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New to Streaming: ‘Slow West,’ ‘Kingsman: The Secret Service,’ ‘Rabbit Hole,’ ‘Focus,’ and More

Written by on May 15, 2015 

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With a seemingly endless amount of streaming options — not only the titles at our disposal, but services themselves — we’ve taken it upon ourselves to highlight the titles that have recently hit the interwebs. Every week, one will be able to see the cream of the crop (or perhaps some simply interesting picks) of streaming titles (new and old) across platforms such as Netflix, iTunes, Amazon Instant Video, and more (note: U.S. only). Check out our rundown for this week’s selections below.

Area 51 (Oren Peli)

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Following the wild, unexpected success of Paranormal Activity, director Oren Peli set out on his next project, another low-budget horror feature titled Area 51. Beginning production in 2009, there was word of reshoots but it’s mostly been radio silence on the project for the last half-decade. Following a group of friends on a weekend trip to Vegas who then stupidly try and break into Area 51, where they find terrifying proof of alien presence, it’s now finally available to stream. – Jordan R.

Where to Stream: Amazon, iTunes, Google

Every Secret Thing (Amy Berg)

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Every Secret Thing effectively melds the sensibilities of its director Amy Berg (best known for her feature documentaries Deliver Us From Evil and West of Memphis, both complex films involving children and tragedy) and screenwriter Nicole Holofcener (who pushes the complex, triangular mother-daughter-daughter’s friend of her film Enough Said to thriller territory here). Adapted from a novel by Luara Lippman,  the film opens seven years in the past when two girls from different sides of the track attend a birthday party. Alice, whose mother Helen (Diane Lane) is an art teacher and Ronnie, who lives in poverty, are expelled and find a baby left unattended. They decide to take the child in and we learn from the headlines in the film’s title sequence the baby does not survive. – John F. (full review)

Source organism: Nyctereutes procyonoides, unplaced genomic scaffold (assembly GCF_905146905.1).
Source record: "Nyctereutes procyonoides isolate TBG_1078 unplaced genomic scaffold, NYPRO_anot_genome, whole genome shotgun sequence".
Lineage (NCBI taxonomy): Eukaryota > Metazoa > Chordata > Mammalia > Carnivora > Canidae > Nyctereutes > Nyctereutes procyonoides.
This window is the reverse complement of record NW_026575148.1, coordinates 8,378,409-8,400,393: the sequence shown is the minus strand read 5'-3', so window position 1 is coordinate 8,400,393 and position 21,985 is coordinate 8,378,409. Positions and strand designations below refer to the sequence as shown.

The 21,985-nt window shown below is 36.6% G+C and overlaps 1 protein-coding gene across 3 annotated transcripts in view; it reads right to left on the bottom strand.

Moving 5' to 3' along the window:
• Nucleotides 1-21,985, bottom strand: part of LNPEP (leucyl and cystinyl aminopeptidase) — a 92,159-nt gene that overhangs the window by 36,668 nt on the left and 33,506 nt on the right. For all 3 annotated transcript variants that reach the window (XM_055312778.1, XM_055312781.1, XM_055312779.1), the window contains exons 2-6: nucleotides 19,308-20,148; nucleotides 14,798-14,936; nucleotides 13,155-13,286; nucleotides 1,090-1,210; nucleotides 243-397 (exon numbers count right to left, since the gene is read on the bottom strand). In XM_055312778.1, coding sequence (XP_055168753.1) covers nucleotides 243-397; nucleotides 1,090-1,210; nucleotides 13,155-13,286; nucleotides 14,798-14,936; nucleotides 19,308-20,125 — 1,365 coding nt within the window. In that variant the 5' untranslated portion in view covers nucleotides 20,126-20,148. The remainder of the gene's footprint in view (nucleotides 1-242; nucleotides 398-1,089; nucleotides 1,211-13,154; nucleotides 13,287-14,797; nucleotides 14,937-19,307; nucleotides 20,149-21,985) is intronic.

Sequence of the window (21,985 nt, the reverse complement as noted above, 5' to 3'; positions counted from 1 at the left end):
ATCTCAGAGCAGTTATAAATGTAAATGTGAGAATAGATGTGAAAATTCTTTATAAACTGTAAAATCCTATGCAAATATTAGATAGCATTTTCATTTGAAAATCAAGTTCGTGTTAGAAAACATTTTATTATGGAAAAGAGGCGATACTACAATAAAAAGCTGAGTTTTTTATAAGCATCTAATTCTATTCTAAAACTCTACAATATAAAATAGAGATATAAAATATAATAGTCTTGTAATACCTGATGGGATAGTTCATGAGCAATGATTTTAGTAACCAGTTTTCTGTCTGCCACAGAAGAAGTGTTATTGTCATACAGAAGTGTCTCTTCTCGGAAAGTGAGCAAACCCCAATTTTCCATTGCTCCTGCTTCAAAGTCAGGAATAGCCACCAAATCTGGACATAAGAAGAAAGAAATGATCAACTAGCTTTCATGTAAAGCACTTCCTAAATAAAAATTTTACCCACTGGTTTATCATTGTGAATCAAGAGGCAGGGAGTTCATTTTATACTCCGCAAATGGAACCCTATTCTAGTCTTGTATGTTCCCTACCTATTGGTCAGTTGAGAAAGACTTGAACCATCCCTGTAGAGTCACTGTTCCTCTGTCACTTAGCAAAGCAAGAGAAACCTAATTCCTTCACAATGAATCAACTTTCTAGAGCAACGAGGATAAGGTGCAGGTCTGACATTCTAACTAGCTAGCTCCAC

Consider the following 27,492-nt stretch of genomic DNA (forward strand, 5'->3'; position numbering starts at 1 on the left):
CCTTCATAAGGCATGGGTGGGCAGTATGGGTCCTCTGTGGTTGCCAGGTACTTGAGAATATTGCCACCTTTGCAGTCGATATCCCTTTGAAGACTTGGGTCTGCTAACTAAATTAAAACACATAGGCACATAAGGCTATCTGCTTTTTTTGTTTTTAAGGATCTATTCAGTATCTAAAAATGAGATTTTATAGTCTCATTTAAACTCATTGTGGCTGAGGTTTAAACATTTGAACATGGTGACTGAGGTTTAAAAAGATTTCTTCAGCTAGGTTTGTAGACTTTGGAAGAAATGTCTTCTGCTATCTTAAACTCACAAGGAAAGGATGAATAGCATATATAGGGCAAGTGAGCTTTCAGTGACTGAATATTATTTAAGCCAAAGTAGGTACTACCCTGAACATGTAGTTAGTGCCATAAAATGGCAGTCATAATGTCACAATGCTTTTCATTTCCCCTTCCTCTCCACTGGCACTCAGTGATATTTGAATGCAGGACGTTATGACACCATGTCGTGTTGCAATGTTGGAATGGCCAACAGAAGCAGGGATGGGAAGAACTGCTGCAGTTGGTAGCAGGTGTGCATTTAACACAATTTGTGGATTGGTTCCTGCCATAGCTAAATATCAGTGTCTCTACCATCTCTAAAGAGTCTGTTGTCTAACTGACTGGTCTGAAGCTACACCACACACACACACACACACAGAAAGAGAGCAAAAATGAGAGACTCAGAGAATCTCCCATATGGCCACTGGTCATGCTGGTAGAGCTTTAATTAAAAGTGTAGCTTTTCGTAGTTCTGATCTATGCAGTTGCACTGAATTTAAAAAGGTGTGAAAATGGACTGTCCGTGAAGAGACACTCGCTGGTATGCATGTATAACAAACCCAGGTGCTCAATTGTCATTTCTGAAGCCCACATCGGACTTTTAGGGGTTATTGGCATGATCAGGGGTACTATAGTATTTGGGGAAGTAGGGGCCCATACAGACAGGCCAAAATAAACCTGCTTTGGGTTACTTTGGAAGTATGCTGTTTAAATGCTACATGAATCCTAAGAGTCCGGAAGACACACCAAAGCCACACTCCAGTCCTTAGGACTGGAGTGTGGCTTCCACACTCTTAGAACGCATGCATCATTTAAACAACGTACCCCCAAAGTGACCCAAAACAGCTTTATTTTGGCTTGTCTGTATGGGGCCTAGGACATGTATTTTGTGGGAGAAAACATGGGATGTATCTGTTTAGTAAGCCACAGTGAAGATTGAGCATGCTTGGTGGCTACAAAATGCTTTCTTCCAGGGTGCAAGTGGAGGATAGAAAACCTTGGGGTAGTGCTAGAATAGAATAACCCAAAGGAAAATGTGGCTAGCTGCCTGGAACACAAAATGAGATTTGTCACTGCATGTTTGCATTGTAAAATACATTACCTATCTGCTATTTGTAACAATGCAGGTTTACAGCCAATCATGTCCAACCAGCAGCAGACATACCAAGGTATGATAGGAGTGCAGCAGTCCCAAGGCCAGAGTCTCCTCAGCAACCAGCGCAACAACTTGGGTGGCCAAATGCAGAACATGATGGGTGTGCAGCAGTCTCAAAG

Where to Stream: Amazon, iTunes, Google

Focus (Glenn Ficarra and John Requa)

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You know that moment in a con movie where you’re shown an elaborate sequence full of subtle background action without knowing exactly what’s happening until the mastermind explains it all to a colleague—and us—who’s unaware? It’s my favorite trope of the genre because it either provides a sense of awe in the trick’s success or allows me to pat myself on the back for noticing the ruse. Sadly, Glenn Ficarra and John Requa forget the first part and keep us in complete darkness assuming their revelation will prove more intense as a result. The truth, however, is that it comes off as lazy or worse: insecure. If your game doesn’t play subliminally enough to get past us, showing it later only enhances our belief it would never have worked in the real world. – Jared M. (full review)

Where to Stream: Amazon, iTunes, Google

Fruitvale Station (Ryan Coogler)

What could have been an exploitative look at an instance of police brutality and the unfathomable outcome wrought from fear and abuse of authority in an incident more complex than simple racial undertones might describe, writer/director Ryan Coogler’s Fruitvale Station decides instead to show how integral each life on this earth is to those he/she loves. It isn’t about vilifying the white murderer or turning the black victim into a hero; it’s about showing the life of a complicated man with faults and a checkered past finally understanding what matters above selfish wants and desires. And with some of the year’s best performances—Michael B. Jordan, Octavia Spencer, Melonie Diaz—we’re made to understand both the good and bad results of our actions and that things are never as cut and dry as we’d like to believe.

Where to Stream: Netflix

Kingsman: The Secret Service (Matthew Vaughn)

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Kingsman: The Secret Service, the latest pairing of comic scribe Mark Millar and director Matthew Vaughn, wants to sell itself as a fresh and irreverent take on British spy antics, a silly shot-in-the-arm that harkens back to the campier days of James Bond. With the genre favoring more stoic and gritty explorations as of late, it’s an initial thrill to see Colin Firth decked out in a bespoke suit, umbrella in hand, dispatching bad-guys as if we lived in a world where the most commonly know Avengers were still Emma Peel and John Steed. – Nathan B. (full review)

Where to Stream: Amazon, iTunes, Google

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